Indoor Public Space : A study of atria in mass transit railway (MTR) complexes of Hong Kong

Research output: Journal Publications and ReviewsRGC 21 - Publication in refereed journalpeer-review

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Author(s)

Detail(s)

Original languageEnglish
Pages (from-to)87-105
Journal / PublicationUrban Design International
Volume17
Issue number2
Publication statusPublished - Jun 2012

Abstract

Building and city are mutual ground and figure. In the process of urban development, buildings are typically shaped by urban space. In the past few decades, Hong Kong has become noted for its record economic development and its exceptional compact use of urban land. Shortage of developable land and pressures of increasing population have shaped Hong Kong's existing urban form. Although it has been criticized for its lack of identity, Hong Kong's architecture has indeed demonstrated several unique and distinct features. Most notably, the incorporation of internalized public spaces together with elevated pedestrian systems into major urban buildings is successfully designed and utilized in local urban contexts. This pragmatic design is particularly obvious in the comprehensive mega-structures above and around the city's Mass Transit Railway (MTR) stations. In these mega-structure buildings, atrium spaces are focal points physically and psychologically. With the trend of more holistic integration and superimposition of various functions and buildings in these MTR properties, atriums have become increasingly significant local public spaces. This article attempts to analyse the atrium spaces of station-related properties to correlate the building interiors and urban spaces. Three Hong Kong atrium features are identified for their corresponding community values. As an objective of this research, the authors hope to provide useful references for developers, architects and planners to create meaningful public space in dense urban environment. © 2012 Macmillan Publishers Ltd.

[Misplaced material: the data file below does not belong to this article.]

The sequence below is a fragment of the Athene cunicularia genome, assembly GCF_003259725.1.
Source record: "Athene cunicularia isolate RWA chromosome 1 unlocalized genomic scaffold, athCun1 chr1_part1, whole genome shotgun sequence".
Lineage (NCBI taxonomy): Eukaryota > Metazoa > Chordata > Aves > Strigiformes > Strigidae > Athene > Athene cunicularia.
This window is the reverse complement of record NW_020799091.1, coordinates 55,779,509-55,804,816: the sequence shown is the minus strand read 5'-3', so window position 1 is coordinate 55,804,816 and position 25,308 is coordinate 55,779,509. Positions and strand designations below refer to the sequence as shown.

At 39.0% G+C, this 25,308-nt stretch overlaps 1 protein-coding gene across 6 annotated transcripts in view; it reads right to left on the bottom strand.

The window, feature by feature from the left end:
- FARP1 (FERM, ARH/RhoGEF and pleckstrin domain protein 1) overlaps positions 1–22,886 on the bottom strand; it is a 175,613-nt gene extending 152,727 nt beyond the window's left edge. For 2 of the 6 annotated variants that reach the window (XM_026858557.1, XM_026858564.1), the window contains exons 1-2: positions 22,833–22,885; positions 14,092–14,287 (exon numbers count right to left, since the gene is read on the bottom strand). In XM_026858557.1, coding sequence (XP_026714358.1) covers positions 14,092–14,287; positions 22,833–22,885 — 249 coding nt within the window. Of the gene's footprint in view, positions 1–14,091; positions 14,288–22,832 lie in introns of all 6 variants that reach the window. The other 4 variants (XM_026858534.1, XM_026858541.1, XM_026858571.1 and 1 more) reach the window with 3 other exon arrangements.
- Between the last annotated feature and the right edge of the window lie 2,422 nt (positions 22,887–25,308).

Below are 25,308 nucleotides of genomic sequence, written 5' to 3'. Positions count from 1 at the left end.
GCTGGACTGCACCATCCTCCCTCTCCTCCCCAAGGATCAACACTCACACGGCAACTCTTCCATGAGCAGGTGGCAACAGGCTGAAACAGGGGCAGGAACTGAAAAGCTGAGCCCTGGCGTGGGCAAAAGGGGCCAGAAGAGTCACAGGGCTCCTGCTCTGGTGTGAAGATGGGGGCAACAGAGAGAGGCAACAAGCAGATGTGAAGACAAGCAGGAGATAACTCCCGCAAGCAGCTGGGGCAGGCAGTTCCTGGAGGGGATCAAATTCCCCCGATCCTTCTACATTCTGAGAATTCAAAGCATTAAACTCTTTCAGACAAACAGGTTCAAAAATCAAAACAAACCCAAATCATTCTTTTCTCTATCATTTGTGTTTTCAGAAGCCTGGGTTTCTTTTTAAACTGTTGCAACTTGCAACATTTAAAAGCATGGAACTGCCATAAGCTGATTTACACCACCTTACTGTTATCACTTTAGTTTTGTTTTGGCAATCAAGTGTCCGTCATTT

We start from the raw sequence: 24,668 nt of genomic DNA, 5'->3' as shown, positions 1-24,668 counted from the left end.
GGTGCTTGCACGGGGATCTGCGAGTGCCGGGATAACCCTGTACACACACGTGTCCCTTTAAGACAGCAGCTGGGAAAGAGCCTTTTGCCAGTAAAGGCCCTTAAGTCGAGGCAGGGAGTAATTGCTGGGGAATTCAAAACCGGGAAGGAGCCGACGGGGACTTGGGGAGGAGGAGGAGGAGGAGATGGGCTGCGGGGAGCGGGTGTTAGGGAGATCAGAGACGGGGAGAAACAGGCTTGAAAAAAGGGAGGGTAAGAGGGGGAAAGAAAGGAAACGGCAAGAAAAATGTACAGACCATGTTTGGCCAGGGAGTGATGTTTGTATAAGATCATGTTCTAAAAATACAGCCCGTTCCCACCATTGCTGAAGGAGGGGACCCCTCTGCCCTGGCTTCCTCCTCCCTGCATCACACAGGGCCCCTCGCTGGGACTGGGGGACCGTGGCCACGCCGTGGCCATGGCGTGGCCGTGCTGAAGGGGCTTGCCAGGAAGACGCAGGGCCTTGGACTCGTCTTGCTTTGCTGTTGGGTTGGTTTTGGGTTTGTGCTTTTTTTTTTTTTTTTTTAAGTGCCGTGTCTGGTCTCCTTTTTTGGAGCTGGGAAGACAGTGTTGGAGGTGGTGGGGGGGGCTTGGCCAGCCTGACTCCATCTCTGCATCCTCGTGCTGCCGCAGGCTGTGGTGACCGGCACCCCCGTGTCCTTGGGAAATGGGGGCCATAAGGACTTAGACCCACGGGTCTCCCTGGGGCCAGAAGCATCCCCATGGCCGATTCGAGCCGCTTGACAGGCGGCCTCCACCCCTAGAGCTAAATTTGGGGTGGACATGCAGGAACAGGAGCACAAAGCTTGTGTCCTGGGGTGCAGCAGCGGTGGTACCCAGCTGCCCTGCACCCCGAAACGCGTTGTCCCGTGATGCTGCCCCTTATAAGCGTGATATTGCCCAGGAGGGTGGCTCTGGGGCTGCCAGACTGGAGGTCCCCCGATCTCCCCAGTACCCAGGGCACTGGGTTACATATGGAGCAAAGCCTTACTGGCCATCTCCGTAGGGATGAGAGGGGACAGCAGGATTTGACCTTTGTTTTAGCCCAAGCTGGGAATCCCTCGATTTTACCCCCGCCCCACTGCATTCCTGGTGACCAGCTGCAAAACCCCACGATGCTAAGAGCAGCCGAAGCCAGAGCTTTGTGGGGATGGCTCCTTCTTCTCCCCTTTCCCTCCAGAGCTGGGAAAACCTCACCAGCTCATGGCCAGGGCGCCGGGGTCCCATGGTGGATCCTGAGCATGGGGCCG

Research Area(s)

  • atrium, high density, mass transit railway, mega-structure, pedestrian system